• Invite participants to help us identify environmental and climate policy makers who can champion the central importance of ECD in the fight against climate and environmental challenges.
Watch the recording of the webinar on ARNEC's Youtube channel: https://youtu.be/_o06l4s9Jc4
Video - How does climate change affect children in Malaysia? (https://youtu.be/6FwbTgKSz-o)
Video - Voices Rising - a nursery rhyme animation on the climate crisis (https://youtu.be/RSBZzZ7JwRw)
World Bank - Moving Toward Climate Budgeting : Policy Note
The COVID-19 pandemic threatens this once-in-a-lifetime opportunity for children in early childhood to develop healthy brains, bodies, and lives. While countries in East Asia and the Pacific have made substantial progress in investing in ECD, more than 150 million children younger than 5 years have been affected at the height of nationwide lockdowns due to the COVID-19 pandemic. In addition, services supporting the development and learning of young children will likely suffer more than other education levels as they remain closed or in limited duration for fear of children contracting COVID-19.
The new report by UNICEF EAPRO, “Reopening Childcare and Early Learning Services: UNICEF Guidelines for East Asia and the Pacific” has been developed based on LACRO’s publication and adapted to suit the East Asia and the Pacific regional needs and context. It is intended for UNICEF country offices in the region to support their role in providing technical assistance to government partners and other organizations. The publication provides guidelines for reopening of services for young children aged 2 years up until the official primary school entry, either 5 of 6 years, and their families while it also includes a checklist to conduct rapid analysis of the services’ conditions and designing plans for a safe reopening.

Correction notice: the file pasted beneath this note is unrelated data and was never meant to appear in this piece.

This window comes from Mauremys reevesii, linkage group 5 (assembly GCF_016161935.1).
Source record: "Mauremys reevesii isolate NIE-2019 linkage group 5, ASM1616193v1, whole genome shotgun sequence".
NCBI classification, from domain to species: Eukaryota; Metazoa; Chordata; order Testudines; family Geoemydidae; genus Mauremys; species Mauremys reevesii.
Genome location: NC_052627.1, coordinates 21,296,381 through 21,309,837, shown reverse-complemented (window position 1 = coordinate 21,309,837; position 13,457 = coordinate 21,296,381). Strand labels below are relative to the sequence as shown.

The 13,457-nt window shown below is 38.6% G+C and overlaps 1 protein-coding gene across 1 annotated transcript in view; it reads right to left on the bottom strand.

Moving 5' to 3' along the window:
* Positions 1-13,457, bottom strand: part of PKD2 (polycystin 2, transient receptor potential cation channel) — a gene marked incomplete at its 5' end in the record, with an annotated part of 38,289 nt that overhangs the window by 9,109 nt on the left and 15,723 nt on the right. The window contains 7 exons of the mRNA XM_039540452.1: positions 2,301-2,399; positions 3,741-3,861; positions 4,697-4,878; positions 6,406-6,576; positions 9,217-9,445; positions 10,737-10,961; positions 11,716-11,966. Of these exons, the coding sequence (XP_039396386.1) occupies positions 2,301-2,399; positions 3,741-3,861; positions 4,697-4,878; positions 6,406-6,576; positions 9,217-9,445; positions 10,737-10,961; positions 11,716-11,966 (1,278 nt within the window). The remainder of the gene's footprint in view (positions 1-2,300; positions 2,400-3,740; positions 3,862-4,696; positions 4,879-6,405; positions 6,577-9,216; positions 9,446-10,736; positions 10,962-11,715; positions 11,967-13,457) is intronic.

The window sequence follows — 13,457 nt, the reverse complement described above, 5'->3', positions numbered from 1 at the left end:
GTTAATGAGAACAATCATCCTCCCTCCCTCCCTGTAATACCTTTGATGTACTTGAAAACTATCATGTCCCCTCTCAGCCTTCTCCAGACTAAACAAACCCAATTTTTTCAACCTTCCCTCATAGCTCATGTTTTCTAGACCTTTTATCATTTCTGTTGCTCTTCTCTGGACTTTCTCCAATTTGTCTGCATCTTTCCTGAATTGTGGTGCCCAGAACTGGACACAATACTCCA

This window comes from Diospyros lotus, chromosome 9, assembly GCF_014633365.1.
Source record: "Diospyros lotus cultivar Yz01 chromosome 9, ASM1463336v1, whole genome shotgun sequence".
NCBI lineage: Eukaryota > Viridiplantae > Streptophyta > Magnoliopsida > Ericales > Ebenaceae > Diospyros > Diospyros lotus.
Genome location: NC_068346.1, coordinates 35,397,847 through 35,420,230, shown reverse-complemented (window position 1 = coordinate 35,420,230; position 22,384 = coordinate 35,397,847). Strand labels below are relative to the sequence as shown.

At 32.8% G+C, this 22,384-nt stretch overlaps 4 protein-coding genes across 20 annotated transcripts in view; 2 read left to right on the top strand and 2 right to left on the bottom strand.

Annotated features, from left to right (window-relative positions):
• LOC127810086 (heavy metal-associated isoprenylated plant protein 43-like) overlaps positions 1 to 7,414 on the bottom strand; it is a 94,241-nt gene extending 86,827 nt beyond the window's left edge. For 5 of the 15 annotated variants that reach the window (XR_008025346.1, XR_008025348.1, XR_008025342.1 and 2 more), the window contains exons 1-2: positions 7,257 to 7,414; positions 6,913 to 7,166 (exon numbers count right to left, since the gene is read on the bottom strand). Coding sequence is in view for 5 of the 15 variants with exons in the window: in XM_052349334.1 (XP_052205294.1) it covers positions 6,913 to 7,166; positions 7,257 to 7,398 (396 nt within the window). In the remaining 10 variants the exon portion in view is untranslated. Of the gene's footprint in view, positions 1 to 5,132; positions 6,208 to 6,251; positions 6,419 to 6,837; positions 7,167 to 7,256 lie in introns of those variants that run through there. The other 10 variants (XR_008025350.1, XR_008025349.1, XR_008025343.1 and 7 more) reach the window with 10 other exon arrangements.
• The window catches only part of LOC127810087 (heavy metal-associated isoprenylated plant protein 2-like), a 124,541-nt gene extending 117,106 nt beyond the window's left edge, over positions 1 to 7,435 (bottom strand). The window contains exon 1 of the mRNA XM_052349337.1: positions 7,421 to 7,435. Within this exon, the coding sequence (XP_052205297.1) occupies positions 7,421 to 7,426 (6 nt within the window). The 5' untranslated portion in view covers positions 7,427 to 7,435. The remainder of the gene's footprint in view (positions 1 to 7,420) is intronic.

Safe reopening of childcare and early learning services and preparing the response to future emergencies should be prioritized as prolonged closures of childcares, preschools, and early learning services can exacerbate the developmental and learning loss, especially for the most vulnerable children.
For more resources, please visit: https://www.unicef.org/eap/reports/reopening-childcare-and-early-learning-services
Early childhood development (ECD) is the most critical and influential developmental stage in a child’s life and investing in it cannot be delayed. Nurturing care for young children has a profound impact on a child’s physical, socioemotional and cognitive development. In the Asia-Pacific region, more than 150 million children younger than 5 years have been affected at the height of nationwide lockdowns due to the COVID-19 pandemic.
The new report by UNICEF EAPRO, “Growing Steady and Strong: UNICEF Early childhood development regional guidance in East Asia and the Pacific” aims to provide a vision for action to UNICEF country offices in the region and key external stakeholders in implementing the ECD agenda as a key pillar for UNICEF in 2022-2025. The document includes context-adaptable tools and resources, as well as country examples and good practices to enhance ECD policies and programming in the region. Developed against the backdrop of COVID-19, the document aspires to outline pathways and strategies to address persistent challenges, as well as those emerging from rapidly emerging landscape – due to the global pandemic, worsening climate change, and rapid proliferation of digital technology.